Late fall brings return of severe storm potential

Published 7:00 am Tuesday, November 29, 2016

While most of us prefer sunny days to cloudy ones, there is more diversity of opinion when it comes to temperatures. Some prefer the heat of summer, although I confess that I don’t understand why.

For others, such as myself, the chilly nights, cool mornings and evenings, and mild afternoons of autumn are more to our liking. For us, it doesn’t get much better than the past couple of weeks. Afternoon highs have been in the 60s and 70s, and the abundant sunshine has simply reinforced why fall is my favorite season.

However, a transition to a wetter pattern is underway. That doesn’t mean that it will be cloudy and rainy everyday, but we can expect to see less sunshine and more clouds and rain over the next couple of weeks than we have seen during most of the last two months.

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One aspect of this pattern change is that the tracks of low-pressure systems will shift southward. This means that the chance of severe thunderstorms will be increasing in the Gulf South, which is typical for late fall and early winter.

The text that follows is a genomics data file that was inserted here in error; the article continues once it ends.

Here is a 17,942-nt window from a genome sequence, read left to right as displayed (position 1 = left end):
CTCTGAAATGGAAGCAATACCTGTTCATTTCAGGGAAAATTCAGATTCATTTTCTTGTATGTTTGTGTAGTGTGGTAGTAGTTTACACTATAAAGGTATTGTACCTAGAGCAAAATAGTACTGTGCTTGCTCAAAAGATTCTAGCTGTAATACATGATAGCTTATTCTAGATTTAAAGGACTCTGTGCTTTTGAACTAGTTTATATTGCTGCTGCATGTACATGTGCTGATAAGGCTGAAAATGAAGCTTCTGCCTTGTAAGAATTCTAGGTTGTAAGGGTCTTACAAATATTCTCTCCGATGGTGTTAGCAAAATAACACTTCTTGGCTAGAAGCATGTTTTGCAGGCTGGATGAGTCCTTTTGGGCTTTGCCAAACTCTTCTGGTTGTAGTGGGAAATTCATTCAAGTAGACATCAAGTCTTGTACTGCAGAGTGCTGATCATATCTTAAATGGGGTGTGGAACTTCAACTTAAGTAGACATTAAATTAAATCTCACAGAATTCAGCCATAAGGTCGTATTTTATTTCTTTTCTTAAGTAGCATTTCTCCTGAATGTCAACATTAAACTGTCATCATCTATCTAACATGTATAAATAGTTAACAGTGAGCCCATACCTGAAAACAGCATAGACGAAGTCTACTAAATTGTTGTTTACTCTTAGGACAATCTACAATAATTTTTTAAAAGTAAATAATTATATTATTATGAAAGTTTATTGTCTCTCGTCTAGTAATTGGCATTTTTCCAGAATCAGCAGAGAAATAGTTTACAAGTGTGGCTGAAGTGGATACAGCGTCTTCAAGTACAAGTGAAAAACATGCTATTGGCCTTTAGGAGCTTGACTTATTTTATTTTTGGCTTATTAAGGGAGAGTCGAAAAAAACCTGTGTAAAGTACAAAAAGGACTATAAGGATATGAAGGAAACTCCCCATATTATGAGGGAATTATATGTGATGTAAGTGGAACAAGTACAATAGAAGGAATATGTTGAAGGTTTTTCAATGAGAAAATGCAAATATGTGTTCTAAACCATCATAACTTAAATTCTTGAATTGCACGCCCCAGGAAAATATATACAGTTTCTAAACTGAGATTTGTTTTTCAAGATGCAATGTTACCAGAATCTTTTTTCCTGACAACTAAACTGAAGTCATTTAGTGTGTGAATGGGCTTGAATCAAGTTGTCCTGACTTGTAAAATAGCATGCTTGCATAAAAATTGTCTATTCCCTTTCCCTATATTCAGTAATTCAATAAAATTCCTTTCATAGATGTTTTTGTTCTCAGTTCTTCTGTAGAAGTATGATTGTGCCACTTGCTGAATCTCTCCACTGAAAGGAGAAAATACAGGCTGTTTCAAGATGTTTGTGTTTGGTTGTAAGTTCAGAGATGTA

As I write this on Monday morning, forecasters are predicting that a line of strong thunderstorms will move through our area Monday night.

These thundershowers will be associated with an energetic upper level disturbance ahead of a surface cold front.

Even as you read this on Tuesday, the main cold front will still be to our west in Louisiana. Another surge of energy in the upper levels of the atmosphere Tuesday night and Wednesday morning will bring another round of showers and thunderstorms, some possibly severe, as it finally pushes the cold front through south Mississippi.

Even those of us who have been enjoying the dry, sunny weather over the past couple of months can appreciate the fact that local vegetation needs rain. Last Thursday, for the first time since Pearl River County was added to the drought area by the U.S. Drought Monitor in late October, our area was placed in the Severe Drought category. An inch or two through Wednesday morning will begin to chip away at the drought.

For our neighbors in central and north Mississippi, Alabama, and Georgia, who are experiencing even more extreme drought conditions, this week’s rains will be even more welcome. Those hard-hit regions will likely see two to four inches this week, which will be more rain than they have received in months.

After the cold front passes us on Wednesday high temperatures will fall back from Monday’s and today’s upper 70s to more seasonable 60s for the foreseeable future. Lows Wednesday night through Saturday night will be chilly ranging from the middle 30s to 40s.

The shift to a pattern with west and southwest upper winds will allow more disturbances to move from the Pacific into the Gulf South.

This upper flow will spark the development of low pressure in the northwest Gulf resulting in a return of clouds and rain at some point during the weekend and into early next week.

By Skip Rigney